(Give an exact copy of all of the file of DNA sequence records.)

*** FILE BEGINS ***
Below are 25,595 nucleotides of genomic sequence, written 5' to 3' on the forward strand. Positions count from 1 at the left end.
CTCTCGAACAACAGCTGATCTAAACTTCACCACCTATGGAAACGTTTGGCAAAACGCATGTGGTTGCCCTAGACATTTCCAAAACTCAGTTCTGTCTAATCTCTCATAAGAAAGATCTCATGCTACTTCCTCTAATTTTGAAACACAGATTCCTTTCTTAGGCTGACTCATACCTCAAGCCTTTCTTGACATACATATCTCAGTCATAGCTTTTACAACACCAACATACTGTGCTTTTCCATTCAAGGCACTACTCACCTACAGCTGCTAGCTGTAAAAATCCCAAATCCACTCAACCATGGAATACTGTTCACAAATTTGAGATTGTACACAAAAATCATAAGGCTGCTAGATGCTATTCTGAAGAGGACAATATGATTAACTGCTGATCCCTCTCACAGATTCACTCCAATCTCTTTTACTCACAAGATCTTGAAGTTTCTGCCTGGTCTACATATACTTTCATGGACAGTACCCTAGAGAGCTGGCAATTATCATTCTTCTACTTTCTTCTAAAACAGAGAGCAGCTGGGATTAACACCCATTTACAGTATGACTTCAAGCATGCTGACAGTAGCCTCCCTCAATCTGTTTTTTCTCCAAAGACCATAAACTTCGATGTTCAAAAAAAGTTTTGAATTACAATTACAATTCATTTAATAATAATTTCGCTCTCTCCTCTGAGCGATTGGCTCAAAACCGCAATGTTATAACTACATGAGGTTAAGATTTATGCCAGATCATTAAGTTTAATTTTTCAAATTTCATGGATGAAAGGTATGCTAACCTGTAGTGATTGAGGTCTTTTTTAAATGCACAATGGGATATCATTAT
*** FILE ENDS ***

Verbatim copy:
Below are 25,595 nucleotides of genomic sequence, written 5' to 3' on the forward strand. Positions count from 1 at the left end.
CTCTCGAACAACAGCTGATCTAAACTTCACCACCTATGGAAACGTTTGGCAAAACGCATGTGGTTGCCCTAGACATTTCCAAAACTCAGTTCTGTCTAATCTCTCATAAGAAAGATCTCATGCTACTTCCTCTAATTTTGAAACACAGATTCCTTTCTTAGGCTGACTCATACCTCAAGCCTTTCTTGACATACATATCTCAGTCATAGCTTTTACAACACCAACATACTGTGCTTTTCCATTCAAGGCACTACTCACCTACAGCTGCTAGCTGTAAAAATCCCAAATCCACTCAACCATGGAATACTGTTCACAAATTTGAGATTGTACACAAAAATCATAAGGCTGCTAGATGCTATTCTGAAGAGGACAATATGATTAACTGCTGATCCCTCTCACAGATTCACTCCAATCTCTTTTACTCACAAGATCTTGAAGTTTCTGCCTGGTCTACATATACTTTCATGGACAGTACCCTAGAGAGCTGGCAATTATCATTCTTCTACTTTCTTCTAAAACAGAGAGCAGCTGGGATTAACACCCATTTACAGTATGACTTCAAGCATGCTGACAGTAGCCTCCCTCAATCTGTTTTTTCTCCAAAGACCATAAACTTCGATGTTCAAAAAAAGTTTTGAATTACAATTACAATTCATTTAATAATAATTTCGCTCTCTCCTCTGAGCGATTGGCTCAAAACCGCAATGTTATAACTACATGAGGTTAAGATTTATGCCAGATCATTAAGTTTAATTTTTCAAATTTCATGGATGAAAGGTATGCTAACCTGTAGTGATTGAGGTCTTTTTTAAATGCACAATGGGATATCATTAT